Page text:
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Fascinating that the second reply (or second best reply?) is an unreasonably angry response:

Who the hell needs all this .. Get lost [angry emoji]

There are a fair number of people who seem to take personal offense that the US (and to some degree the UK) don't use SI for everyday types of things and add it to their laundry list of grievances about the US generally.

Never mind the fact that SI is generally used for engineering and other areas where it has legitimate advantages (which miles vs. kilometers doesn't really in day-to-day life).

And there are a fair number of people who seem to take personal offense that SI units exist in any form or fashion, perturbing the natural way of the world.

We can't really know to what category this one belongs to.

I agree it's not worth the hate, but in my opinion SI units are much more convenient.

Using your own example, miles vs kilometers may not feel like a big difference, but the fact that you have proportional units (mm, cm, m, km) for any possible distance has the potential to save you a lot of trouble. Having completely different units for the same thing (land miles / nautical miles for distance), usually not proportional between them, is less practical than the SI at every level. Not only for an engineer but also for home owners and almost everyone of us.

I understand why there are some places in the world where they still use systems other than the SI, mainly for legacy reasons. But I think the practical benefits of a more coherent (and standard) unit system exist not only for the engineer.

That's fair enough. Whatever the advantages of Imperial in some narrow contexts, I'm not sure very many would argue for them absent legacy.

On the other hand, it's pretty much an academic debate because a switch isn't happening for mainstream use. The desire and political will just aren't there. The little push that once existed is essentially gone whatever some tech types might want.

I like arguing for arcane standards, and there are aspects of the imperial system I like.

Specifically, I tend to advocate for a base 12 system based arround the inch. Base 12 because the very structured multiplication table, which also makes for easy dividing. The inch because I find my lengtg estimation accuracy to be better captured by inches.

Your length estimation accuracy is dependent on what you used more.

I have never used inches outside screen diagonals. Yet I still feel inches better match my accuracy. My actual accuracy in inches is horrible though, because I never get into contact with them.

I assume that 12 inches to a foot is the reason that, at least when I was growing up, we were taught multiplication tables up to 12x12 rather than 10x10.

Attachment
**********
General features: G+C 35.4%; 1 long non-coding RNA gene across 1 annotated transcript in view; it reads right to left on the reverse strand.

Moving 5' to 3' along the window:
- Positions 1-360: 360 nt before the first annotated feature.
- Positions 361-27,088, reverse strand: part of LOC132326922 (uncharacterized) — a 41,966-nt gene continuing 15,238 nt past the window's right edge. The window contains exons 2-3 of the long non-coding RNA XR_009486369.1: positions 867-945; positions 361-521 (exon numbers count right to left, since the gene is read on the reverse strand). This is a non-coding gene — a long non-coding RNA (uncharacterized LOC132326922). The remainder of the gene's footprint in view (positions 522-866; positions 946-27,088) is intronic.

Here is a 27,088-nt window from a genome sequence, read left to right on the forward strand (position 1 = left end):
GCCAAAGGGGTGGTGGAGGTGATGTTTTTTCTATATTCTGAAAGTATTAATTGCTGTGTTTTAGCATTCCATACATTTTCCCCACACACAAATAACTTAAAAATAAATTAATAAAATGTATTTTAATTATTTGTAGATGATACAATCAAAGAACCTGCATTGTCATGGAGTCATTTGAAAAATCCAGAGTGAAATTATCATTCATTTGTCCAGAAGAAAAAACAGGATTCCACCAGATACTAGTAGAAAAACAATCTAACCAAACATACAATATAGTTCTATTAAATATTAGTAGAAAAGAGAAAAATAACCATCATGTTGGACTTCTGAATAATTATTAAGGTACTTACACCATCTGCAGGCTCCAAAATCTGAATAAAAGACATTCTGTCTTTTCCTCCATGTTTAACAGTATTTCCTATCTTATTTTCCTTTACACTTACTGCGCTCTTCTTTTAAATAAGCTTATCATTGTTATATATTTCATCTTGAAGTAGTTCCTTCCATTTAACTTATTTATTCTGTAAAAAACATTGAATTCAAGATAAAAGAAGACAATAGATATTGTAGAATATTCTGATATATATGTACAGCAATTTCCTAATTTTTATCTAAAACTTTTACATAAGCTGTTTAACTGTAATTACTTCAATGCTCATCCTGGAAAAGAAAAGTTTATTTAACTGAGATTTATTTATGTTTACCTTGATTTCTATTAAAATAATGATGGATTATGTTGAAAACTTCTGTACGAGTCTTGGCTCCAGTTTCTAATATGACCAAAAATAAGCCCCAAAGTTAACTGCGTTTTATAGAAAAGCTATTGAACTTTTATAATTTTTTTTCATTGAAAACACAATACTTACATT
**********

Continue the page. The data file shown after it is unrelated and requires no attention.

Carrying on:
My favourite use of units is still the „2mm Scale Association“, a British model railroad club that builds their trains at a scale or two millimeteres to the foot (which is slightly larger than the standard N-track). It always blows my mind when I try to think how people come up with a scale like that.

Kinda a crazy ratio, but not -really-.

If you have modelmaking tools measured in mm, and a bunch of legacy dimensions of trains and buildings that are often round numbers of feet, it becomes tempting to use a scale like this. After all, you tend to get round numbers of mm to make things...

It might be convenient to make a starmap where e.g. 10 light years is 1 cm. Yes, the actual dilation factor is strange, but it's pretty easy to plot a set of cartesian coordinates measured in light years on a 1 cm grid.

> that SI is generally used for engineering

Except when it isn't? Are you telling me SI is used in engineering everywhere in the US? I've heard too many stories (especially accidents) to believe that in any way.

Nope. Hence generally. I haven't made a study of it but I assume Imperial units are more common in civil engineering and other areas that converge with local construction and building trades. Metric is pretty standard in my experience more broadly. (Note also that the better known examples of unit conversion accidents are pretty old as far as I know.)

don't they still use pounds per square inch ?

Now, in Europe (excluding the UK) they also still use some weird units from the past. Calories for example, and horse (!!) power.

A calorie was originally defined as as the amount of heat required at a pressure of 1 standard atmosphere to raise the temperature of 1 gram of water 1° Celsius.

But you're right that is sort of a weird unit from the past insofar as it's related to the SI system but isn't formally part of it. (It's basically now defined by its ratio to joules.)

Adding: There are a number of measurements that aren't necessarily obviously related but are actually the same thing in terms of units. Heat, work, and energy are all newton meters or kg m^2/sec^2 in SI units.